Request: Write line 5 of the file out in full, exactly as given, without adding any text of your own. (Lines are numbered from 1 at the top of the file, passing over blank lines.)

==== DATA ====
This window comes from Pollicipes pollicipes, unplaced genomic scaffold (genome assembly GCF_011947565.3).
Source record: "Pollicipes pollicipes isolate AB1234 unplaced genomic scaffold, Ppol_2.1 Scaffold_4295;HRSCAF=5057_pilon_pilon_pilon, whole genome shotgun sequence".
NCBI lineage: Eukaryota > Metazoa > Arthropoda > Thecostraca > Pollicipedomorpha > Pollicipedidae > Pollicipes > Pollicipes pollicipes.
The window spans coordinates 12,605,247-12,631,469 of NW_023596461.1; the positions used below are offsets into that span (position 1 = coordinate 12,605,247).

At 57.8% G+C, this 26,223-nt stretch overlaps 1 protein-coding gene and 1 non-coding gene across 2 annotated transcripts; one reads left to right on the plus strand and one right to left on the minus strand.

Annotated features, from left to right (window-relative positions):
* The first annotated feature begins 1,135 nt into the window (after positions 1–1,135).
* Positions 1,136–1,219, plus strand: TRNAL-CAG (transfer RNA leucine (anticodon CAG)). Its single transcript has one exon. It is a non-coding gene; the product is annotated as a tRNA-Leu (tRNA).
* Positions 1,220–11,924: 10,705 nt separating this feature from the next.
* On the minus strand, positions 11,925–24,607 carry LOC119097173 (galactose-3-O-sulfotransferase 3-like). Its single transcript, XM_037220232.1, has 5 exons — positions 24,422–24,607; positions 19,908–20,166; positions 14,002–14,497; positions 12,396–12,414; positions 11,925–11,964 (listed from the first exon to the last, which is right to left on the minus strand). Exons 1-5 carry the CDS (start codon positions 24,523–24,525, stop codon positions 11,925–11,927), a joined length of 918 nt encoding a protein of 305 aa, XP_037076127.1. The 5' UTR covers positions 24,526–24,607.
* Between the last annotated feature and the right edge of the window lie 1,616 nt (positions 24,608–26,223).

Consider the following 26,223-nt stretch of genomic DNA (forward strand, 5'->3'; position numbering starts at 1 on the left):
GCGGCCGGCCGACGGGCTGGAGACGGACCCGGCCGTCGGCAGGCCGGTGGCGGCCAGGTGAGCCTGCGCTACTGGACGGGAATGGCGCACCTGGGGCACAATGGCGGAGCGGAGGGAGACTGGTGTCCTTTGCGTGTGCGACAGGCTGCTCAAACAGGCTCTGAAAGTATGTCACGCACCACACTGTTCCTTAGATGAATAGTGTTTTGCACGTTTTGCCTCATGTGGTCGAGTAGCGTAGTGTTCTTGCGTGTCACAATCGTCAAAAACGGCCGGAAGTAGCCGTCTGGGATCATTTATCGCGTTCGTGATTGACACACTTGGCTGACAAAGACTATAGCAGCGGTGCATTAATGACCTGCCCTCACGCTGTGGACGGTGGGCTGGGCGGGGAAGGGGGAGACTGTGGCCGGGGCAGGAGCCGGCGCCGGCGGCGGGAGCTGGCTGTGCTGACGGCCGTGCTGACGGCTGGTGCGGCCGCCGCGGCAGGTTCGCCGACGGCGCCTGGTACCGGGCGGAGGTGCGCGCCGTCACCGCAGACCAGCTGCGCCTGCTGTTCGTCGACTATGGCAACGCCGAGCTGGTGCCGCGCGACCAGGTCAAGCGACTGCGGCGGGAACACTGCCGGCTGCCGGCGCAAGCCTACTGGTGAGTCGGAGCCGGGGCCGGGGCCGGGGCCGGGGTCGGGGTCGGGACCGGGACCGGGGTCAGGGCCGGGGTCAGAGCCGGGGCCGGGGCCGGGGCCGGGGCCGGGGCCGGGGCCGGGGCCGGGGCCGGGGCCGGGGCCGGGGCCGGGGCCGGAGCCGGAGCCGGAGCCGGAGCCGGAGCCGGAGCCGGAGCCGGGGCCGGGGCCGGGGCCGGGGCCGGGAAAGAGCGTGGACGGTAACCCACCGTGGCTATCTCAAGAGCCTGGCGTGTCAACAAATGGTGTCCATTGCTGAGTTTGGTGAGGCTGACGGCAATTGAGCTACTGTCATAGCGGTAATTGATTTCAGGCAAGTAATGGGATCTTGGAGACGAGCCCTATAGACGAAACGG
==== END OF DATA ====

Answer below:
At 57.8% G+C, this 26,223-nt stretch overlaps 1 protein-coding gene and 1 non-coding gene across 2 annotated transcripts; one reads left to right on the plus strand and one right to left on the minus strand.